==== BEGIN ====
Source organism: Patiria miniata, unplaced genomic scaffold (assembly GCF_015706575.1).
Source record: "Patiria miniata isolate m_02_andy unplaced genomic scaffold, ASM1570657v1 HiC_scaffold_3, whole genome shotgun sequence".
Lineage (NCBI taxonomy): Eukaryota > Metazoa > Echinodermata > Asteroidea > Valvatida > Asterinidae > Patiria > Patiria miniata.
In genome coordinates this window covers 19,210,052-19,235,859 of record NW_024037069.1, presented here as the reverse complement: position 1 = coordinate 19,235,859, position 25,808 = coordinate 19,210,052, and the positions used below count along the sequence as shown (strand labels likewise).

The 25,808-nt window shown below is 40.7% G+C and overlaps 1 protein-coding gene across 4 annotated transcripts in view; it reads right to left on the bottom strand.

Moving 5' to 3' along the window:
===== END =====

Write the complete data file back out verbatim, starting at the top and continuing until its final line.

Source organism: Patiria miniata, unplaced genomic scaffold (assembly GCF_015706575.1).
Source record: "Patiria miniata isolate m_02_andy unplaced genomic scaffold, ASM1570657v1 HiC_scaffold_3, whole genome shotgun sequence".
Lineage (NCBI taxonomy): Eukaryota > Metazoa > Echinodermata > Asteroidea > Valvatida > Asterinidae > Patiria > Patiria miniata.
In genome coordinates this window covers 19,210,052-19,235,859 of record NW_024037069.1, presented here as the reverse complement: position 1 = coordinate 19,235,859, position 25,808 = coordinate 19,210,052, and the positions used below count along the sequence as shown (strand labels likewise).

The 25,808-nt window shown below is 40.7% G+C and overlaps 1 protein-coding gene across 4 annotated transcripts in view; it reads right to left on the bottom strand.

Moving 5' to 3' along the window: